[ARIN-consult] Policies restricting usage of Internet number resource blocks
Glen A. Pearce
arin-consult at ve4.ca
Thu Apr 15 09:30:35 EDT 2021
I'm a 3x-Small organization (literally "the smallest end users" to
borrow Owen DeLong's terminology) chiming in.
After a few years of reading NANOG I came to the conclusion that the
IPv4 to IPv6 transition was going to be long, slow and potentially
ugly. So this is why I chose to get my own resources directly from
ARIN to cover both bases.
-My own IPv4 space so I can go to any ISP that can provision
connectivity to my location whether they have IP space of their
own available or not. If one or both of the big guys in my
market ends up doing carrier grade NAT badly (especially by
surprise) or just starts price gouging for IP addresses the
independents will probably have a hard time getting enough
IPv4 space to take the exodus of customers at that point.
(It's even possible the transfer market could at some point
lock up with no blocks offered for stretches of time.) A guy
that's bringing his own space and just needs bandwidth will
be a lot easier to take on.
-Getting IPv6 before my local cable company gets around to
implementing it. Much easier to get dual stacked and slowly
transitioning stuff on my network and have time to get used
to everything than having to scramble to do it all at once
when/if things finally tip from glacial movement to rapid change.
On Fri, Apr 9, 2021 at 3:38 PM ARIN <info at arin.net> wrote:
>We are consulting with the community regarding changes to the
>ARIN Fee Schedule that are intended for implementation in January
>of 2022. These changes are:
> * Transitioning End Users from annual per-resource maintenance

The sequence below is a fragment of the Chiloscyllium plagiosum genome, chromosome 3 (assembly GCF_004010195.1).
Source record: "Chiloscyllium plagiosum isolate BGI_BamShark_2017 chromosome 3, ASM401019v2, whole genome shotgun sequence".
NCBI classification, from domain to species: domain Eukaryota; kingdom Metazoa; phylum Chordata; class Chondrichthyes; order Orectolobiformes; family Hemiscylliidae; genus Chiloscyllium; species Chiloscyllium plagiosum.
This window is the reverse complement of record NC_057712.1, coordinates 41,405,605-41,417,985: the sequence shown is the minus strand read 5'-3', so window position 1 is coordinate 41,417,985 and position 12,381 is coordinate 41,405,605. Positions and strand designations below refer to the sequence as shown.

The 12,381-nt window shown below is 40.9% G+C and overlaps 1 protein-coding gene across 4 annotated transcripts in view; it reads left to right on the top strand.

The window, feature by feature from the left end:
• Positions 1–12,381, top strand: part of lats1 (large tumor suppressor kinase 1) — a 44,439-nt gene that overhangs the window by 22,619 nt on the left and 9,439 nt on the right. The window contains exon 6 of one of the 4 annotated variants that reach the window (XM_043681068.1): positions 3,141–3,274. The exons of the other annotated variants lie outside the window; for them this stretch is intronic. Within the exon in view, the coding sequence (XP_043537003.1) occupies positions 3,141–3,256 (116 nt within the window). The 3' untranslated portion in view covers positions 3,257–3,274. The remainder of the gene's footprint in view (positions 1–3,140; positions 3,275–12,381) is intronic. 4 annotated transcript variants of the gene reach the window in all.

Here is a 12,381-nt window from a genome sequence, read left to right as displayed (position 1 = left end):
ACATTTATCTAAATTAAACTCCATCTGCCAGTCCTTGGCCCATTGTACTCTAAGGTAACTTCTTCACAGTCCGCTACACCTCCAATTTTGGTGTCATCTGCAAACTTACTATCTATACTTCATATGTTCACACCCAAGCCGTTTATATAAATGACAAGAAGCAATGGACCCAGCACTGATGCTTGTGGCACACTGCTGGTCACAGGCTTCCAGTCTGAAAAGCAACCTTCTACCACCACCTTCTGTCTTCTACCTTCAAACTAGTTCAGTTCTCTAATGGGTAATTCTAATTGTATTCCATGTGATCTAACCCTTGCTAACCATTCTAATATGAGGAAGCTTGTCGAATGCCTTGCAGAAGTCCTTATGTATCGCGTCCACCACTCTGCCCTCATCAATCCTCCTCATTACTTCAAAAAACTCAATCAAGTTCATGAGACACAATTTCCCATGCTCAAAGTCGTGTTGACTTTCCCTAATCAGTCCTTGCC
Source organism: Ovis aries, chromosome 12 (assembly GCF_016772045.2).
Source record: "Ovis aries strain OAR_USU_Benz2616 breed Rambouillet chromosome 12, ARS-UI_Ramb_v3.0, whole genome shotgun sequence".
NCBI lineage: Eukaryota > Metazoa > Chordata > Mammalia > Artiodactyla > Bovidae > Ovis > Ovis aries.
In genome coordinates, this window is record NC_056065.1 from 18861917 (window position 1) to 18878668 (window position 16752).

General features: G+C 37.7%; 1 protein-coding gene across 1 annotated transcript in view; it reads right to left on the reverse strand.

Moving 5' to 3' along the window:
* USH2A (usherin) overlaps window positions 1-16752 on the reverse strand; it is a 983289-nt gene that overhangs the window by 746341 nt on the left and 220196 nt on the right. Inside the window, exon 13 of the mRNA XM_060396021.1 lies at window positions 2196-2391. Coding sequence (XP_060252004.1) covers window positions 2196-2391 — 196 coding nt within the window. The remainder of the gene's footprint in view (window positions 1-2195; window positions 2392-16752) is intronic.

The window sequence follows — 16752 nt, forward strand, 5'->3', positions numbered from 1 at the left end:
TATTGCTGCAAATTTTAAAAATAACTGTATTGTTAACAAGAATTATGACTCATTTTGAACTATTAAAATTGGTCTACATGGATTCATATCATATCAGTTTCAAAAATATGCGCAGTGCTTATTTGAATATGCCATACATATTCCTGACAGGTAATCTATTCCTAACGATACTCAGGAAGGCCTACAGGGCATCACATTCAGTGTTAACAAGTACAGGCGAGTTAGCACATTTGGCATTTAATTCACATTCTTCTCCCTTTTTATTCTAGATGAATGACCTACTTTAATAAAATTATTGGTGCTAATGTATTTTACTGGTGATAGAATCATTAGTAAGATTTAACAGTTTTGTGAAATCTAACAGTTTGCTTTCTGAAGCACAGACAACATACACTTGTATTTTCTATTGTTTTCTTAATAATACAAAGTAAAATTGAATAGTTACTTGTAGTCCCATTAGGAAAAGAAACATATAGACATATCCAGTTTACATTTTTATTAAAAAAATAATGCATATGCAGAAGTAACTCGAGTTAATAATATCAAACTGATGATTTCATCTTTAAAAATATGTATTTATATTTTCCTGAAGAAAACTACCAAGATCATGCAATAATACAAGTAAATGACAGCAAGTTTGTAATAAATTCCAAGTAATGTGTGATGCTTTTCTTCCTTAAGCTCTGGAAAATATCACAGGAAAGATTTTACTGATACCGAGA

> fees to the RSP (Registration Services Plan) Fee Schedule
Largely I'm OK with this as I recently converted to a registration
services plan myself as I was wanting to get IPv6 space as well so
it made more sense to have both and full voting membership under a
single $250 fee. (I just submitted a ticket asking about getting
a /40 yesterday morning,)
As one of "the smallest end users" I don't need more than a /24 of IPv4
space and a /40 of IPv6 space. If the nature of what I do changed
enough that I needed more space than that I would probably by that
point be a big enough organization that I could handle the higher
fees for the larger chunks of IP space under the Registration
Really this will only raise costs for end user organizations with
very large singular chunks of space. Generally an organization big
enough to actually need even a /22 is big enough it can afford to
pay the Registration Services Plan fees for it.
It won't impact us "smallest end users" with the possible exception
of holders of a single IP block. This could maybe be addressed by
making the "ASN-only" category in the proposed new fee structure a
"single resource only" category which would apply whether that single
resource was an AS, a /24 of IPv4 or a /40 or smaller of IPv6.
The IPv4 only holders will eventually realize one day that they